I am reading a paper which casually assumes the asymptotic $\sqrt{n-k} \simeq \sqrt{n}-\frac{k}{2\sqrt{n}}$. This expression is what Wolfram calls Taylor expansion at infinity and from what I understand we work with $\sqrt{x-k}=\sqrt{x}\cdot \sqrt{1-k/x}$ and then we proceed on doing the Taylor expansion. My problem is that we also cannot do Taylor expansion near zero because said function is not differentiable there.
Another point is: do the Taylor expansion near point $1$ for $\sqrt{x}$ so that $$\sqrt{x}\sqrt{1-k/x} = \sqrt{x} - \frac{k}{2\sqrt{x}} - \frac{k^2}{8x^{3/2}}\frac{1}{\xi^{3/2}},$$ where $\xi$ as in Legendre residual form (between $1-k/x$ and $1$). We can then deduce that $\sqrt{n-k}\leq \sqrt{n}-k/2\sqrt{n},$ but what about the lower bound? Is there a way to fix an inequality relating the remainder and the second term of the above expansion?
My real question, is how to use the aforementioned fact in order to get a result of the form $$\sqrt{x-1/2}\geq \sqrt{x}\left(1-\frac{4}{x}\right).$$ The first two terms of $\sqrt{x-1/2}$ in the above expansion should be $\sqrt{x}-\frac{1}{4\sqrt{x}},$ so the remainder term should be $\geq -\frac{15}{4\sqrt{x}}$ or something.

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    $\begingroup$ You want to show $\sqrt{x-\frac12}\ge\sqrt x(1-\frac4x)$? The left side must be positive, but for $x<4$, the right side is negative. Square both sides, and you'll see the left side is greater than the right side for $x>\frac{32}{15}$. QED $\endgroup$ – J. W. Tanner Jun 12 '19 at 15:31
  • $\begingroup$ When I wrote “positive”, I meant “non-negative” $\endgroup$ – J. W. Tanner Jun 12 '19 at 16:10
  • $\begingroup$ Which paper are you reading? $\endgroup$ – Jack Jun 18 '19 at 13:54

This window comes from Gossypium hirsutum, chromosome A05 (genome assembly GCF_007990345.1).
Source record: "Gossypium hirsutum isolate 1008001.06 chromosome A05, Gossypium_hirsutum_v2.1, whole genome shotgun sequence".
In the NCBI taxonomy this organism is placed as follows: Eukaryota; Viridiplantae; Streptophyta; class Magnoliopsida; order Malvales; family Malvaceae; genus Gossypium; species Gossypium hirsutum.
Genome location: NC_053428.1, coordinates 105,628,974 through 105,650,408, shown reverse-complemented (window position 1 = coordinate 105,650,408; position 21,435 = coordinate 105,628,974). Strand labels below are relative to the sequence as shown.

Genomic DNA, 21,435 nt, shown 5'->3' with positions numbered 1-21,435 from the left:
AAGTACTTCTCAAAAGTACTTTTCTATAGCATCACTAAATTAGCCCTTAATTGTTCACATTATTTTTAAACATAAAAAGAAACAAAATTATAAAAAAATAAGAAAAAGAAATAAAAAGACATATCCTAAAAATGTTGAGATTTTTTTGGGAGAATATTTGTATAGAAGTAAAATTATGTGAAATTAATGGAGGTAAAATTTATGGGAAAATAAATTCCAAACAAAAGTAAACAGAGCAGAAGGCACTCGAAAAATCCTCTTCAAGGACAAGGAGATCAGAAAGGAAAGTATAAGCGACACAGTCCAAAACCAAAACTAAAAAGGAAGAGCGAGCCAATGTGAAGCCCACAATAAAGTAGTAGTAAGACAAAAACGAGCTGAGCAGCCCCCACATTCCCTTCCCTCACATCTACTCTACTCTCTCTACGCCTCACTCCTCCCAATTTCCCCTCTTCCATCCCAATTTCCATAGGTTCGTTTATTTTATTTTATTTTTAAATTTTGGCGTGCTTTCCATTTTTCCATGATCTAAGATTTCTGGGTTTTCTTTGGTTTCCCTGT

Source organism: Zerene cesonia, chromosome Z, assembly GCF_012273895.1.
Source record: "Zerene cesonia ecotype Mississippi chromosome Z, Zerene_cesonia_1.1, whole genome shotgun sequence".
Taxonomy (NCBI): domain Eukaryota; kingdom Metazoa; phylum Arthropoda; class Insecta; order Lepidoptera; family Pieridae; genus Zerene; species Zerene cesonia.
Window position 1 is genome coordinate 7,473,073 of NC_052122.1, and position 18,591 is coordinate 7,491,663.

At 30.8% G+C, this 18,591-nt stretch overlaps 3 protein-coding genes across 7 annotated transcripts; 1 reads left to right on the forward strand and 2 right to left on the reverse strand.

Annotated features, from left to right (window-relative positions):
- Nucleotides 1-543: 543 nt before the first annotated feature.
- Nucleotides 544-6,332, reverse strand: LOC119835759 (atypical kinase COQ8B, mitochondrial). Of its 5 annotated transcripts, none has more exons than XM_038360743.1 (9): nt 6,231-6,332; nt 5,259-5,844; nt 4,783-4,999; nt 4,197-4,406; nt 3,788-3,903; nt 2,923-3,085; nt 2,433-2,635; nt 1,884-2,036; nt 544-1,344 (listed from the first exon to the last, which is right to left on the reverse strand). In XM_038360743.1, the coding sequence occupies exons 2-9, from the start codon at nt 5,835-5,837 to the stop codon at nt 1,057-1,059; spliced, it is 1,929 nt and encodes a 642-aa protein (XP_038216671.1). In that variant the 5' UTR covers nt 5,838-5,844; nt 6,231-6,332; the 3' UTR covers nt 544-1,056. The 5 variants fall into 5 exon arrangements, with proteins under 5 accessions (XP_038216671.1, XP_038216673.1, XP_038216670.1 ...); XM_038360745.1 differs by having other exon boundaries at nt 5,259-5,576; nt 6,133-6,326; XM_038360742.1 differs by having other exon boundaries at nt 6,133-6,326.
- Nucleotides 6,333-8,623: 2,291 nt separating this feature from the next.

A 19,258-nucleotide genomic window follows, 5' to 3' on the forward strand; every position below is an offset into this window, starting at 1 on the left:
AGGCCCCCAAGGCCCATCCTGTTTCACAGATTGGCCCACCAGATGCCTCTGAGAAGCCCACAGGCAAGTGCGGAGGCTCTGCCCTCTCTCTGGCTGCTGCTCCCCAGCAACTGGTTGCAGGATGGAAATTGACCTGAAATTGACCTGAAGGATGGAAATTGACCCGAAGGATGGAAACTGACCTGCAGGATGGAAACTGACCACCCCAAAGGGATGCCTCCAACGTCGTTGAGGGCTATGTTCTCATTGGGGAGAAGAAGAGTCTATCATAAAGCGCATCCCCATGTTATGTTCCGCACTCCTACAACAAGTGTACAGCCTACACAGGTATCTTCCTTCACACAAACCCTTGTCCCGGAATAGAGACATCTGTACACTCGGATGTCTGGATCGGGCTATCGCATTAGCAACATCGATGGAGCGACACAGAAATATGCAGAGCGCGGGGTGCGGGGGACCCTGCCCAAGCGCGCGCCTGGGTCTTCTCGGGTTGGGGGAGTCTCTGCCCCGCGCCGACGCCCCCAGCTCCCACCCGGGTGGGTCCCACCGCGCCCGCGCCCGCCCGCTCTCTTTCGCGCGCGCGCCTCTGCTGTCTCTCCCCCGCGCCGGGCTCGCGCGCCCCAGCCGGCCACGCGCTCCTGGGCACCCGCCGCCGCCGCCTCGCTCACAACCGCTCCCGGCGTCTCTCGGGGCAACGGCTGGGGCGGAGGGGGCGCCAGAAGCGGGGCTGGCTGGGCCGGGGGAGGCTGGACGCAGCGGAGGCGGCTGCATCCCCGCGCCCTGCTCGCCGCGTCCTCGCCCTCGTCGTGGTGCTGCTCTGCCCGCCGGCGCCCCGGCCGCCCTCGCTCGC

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    $\begingroup$ @Jack Both Ramirez, et al. in chapter $6$ and Edelman, Sutton (I believe in ch. 4) use the $\sqrt{n-k}$ estimate, while the explanation via Taylor can "almost surely" be inferred from Small Deviations for Beta Ensembles (Ledoux, Rider) (eq 2.8, 2.9) $\endgroup$ – separable ninja Jun 18 '19 at 14:16
  • $\begingroup$ So you "real" question is showing $\sqrt{n-k} \simeq \sqrt{n}-\frac{k}{2\sqrt{n}}$ for $k=1/4$, isn't it? That is, for large enough $n$, $$C_1\sqrt{n-k} \leq \sqrt{n}-\frac{k}{2\sqrt{n}}\leq C_2 \sqrt{n-k} $$ for some constants $C_1,C_2$. $\endgroup$ – Jack Jun 18 '19 at 14:33

If you want to show that $\sqrt{x-1/2}\geq \sqrt{x}\left(1-\frac{4}{x}\right),$

the following argument is simpler than bounding Taylor series terms:

(a) for $\frac12\le x<4$: $\sqrt{x-1/2}\geq0\gt \sqrt{x}\left(1-\frac{4}{x}\right);$

(b) for $x>\frac{32}{15}, \frac{15}2>\frac{16}x,$ so $x-\frac12>x-8+\frac{16}x=x(1-\frac4x)^2, $ so $\sqrt{x-1/2}>\sqrt x(1-\frac4x);$

so we have shown $\sqrt{x-1/2}>\sqrt x\left(1-\frac4x\right)$ for all $x$ where $\sqrt{x-1/2}$ is defined.

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  • $\begingroup$ That is indeed true. However, I still need to understand a way to do it via the Taylor expansion method, as I also want to apply it to $\sqrt{n-k}$. Thanks for your time. $\endgroup$ – separable ninja Jun 13 '19 at 7:21

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